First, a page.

But Mr. Rezendes, a Harvard graduate and an area native, and the rest of INEX have come up with a workaround. Rezendes and his team sift through hundreds of pitches from tech start-ups. They then invite small to medium-sized businesses to become pilot sites, at no cost to them, to test out the technology provided by the start-ups and IoT powerhouses.

Dabney was sold when he learned groundwater monitors could ease his water worries. He and his wife, Kate, started Quansett Nurseries in 1980. At first they grew ornamental plants, but they've since transitioned to heirlooms and microgreens. The farm has survived blizzards and other natural disasters, but Dabney cut back on his watering in a recent drought, fearing his wells would go dry. Then he volunteered for the pilot program.

Dabney says that many of his neighbors, seeing the success of the program, have reached out to Rezendes. The sensors, Rezendes notes, can benefit other communities, too – such as areas where water cleanliness is an issue.

The groundwater monitors are just the start of testing IoT technology on Dabney's farm. INEX and its partners are developing a system to monitor and analyze the growing conditions of microgreens. Sensors that track light, temperature, and moisture feed information to a Dell Edge Gateway 5000.

“This is all brand-new stuff,” says Dabney, who admits he asks his children for help with his smartphone. “We feel like we’re out on the edge.”

In nearby New Bedford – the port city recorded in Herman Melville’s “Moby-Dick” – IoT is winning over fishermen, as it brings them and researchers together to better understand the state of New England fisheries and the ocean.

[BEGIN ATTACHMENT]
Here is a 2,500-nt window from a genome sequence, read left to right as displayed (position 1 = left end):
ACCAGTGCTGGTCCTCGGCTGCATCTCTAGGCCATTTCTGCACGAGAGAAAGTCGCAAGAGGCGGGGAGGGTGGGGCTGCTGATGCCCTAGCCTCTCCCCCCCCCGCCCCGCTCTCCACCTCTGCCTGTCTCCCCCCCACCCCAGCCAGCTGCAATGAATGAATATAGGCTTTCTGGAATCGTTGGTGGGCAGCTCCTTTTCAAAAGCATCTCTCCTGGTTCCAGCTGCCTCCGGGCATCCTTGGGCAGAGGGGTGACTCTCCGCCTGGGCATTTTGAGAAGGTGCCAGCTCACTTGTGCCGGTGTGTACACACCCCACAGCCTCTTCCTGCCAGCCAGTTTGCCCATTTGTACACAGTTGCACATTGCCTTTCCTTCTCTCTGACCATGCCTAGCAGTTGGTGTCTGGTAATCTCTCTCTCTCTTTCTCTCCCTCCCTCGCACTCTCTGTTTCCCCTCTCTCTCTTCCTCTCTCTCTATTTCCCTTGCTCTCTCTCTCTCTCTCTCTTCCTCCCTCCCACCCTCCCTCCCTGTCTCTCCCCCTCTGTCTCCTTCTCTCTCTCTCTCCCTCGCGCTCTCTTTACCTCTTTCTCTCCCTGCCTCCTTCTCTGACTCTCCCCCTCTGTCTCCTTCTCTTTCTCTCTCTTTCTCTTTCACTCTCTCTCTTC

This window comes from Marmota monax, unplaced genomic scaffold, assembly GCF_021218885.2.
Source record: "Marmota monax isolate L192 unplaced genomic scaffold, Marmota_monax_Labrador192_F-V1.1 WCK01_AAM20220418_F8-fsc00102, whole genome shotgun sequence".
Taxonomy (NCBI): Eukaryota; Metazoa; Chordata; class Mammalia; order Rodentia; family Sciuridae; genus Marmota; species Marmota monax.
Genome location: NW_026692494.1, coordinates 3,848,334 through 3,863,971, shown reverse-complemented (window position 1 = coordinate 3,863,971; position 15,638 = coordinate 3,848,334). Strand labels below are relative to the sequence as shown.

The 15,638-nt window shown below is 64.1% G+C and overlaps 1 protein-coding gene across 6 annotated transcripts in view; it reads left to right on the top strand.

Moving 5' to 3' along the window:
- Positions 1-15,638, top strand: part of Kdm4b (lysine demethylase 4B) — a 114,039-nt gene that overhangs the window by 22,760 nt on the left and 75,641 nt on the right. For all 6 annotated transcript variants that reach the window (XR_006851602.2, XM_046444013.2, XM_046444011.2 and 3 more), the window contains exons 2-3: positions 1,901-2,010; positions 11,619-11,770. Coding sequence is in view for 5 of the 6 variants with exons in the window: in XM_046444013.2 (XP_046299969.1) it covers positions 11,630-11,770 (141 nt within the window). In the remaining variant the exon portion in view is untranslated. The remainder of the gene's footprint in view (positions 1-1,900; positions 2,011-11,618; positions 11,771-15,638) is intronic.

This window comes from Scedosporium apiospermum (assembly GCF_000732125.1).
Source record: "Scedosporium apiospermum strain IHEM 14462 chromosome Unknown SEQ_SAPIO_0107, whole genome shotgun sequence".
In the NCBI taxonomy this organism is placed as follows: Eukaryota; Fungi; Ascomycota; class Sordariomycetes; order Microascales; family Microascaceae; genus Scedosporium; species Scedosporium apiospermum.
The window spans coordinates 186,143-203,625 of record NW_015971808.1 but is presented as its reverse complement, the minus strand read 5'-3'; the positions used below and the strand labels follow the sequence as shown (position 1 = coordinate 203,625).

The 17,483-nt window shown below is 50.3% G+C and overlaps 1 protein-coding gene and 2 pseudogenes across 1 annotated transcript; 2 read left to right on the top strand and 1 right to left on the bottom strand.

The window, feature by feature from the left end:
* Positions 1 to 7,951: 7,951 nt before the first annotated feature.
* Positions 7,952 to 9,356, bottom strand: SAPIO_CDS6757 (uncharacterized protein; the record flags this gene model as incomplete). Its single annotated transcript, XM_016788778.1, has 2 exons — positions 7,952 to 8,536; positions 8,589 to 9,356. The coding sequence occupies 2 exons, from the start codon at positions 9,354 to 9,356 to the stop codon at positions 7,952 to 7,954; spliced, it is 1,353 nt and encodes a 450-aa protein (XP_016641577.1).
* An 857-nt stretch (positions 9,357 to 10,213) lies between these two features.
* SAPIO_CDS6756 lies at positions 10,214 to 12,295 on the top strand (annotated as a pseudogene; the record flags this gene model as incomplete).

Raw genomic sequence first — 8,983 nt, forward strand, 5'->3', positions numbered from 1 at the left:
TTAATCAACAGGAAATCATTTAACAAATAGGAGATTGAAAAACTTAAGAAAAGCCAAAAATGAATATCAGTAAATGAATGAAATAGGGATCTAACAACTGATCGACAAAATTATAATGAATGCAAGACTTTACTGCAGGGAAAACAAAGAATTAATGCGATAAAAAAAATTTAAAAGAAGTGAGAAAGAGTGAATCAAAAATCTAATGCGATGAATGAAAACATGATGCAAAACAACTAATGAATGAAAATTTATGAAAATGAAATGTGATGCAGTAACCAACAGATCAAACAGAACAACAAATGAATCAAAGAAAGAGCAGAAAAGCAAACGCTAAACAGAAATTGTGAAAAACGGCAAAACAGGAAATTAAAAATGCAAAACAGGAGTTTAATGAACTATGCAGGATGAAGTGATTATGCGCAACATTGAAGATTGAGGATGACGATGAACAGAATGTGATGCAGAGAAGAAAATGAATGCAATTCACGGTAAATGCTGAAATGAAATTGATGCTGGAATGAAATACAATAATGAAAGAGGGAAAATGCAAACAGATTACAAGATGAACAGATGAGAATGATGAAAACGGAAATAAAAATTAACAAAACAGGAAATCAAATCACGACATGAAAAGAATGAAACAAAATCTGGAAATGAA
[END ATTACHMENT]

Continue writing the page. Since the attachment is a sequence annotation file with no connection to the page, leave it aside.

New Bedford is the top US fishing port by value of catch. While its scallop industry is healthy, its groundfish industry has been hurt by by-catch regulations to save species such as Atlantic cod.

Fishermen and Edward Anthes-Washburn, the port’s director, hope IoT devices such as cameras and water sensors that INEX is working on can make finding and tracking catches easier. But Mr. Anthes-Washburn also hopes that IoT sensors on as many as 500 ships in port can transform the ships into research vessels that collect information such as water temperature and pH, turning fishermen’s anecdotal knowledge of the ocean into fact.

“We would be putting a voice on the people that know the ocean more than anyone else,” Anthes-Washburn says. “It can have an amazing effect not just on the oceans, but also on the economy of New Bedford.”

These applications of IoT are all over southeastern Massachusetts. Through INEX’s program, Salt Creek Vineyard in South Dartmouth has installed weather stations on three of its fields. New Bedford has plow and parking sensors. And Island Creek Oysters in Duxbury, Mass., a mainstay in New England, has sensors that monitor water conditions.

All of this has caught the eye of others. Katie Stebbins, assistant secretary of innovation, technology, and entrepreneurship for Massachusetts, has been closely following INEX and its progress.

“Massachusetts is the leading technology innovator in the country. If we can’t leverage that to support businesses in our own backyard, we’re missing an opportunity,” Ms. Stebbins says. “I love the fact this can be the entire state.”

INEX and Rezendes are also taking the lessons they learn in this pilot program beyond Massachusetts. They are involved in the IoT aspect of the Global Connect Initiative, a US State Department program to connect 1.5 billion new users to the internet by 2020. They and their partners are also involved in cybersecurity and smart-city planning in Singapore and Sharjah, a state in the United Arab Emirates. Both locations serve as IoT innovation platforms for their regions.

But it all starts in places like New Bedford, says Rezendes.

“In order to instrument the physical world, you have to understand it, operate in it, and work in it,” he says. “You need a collective expertise to do this the right way.”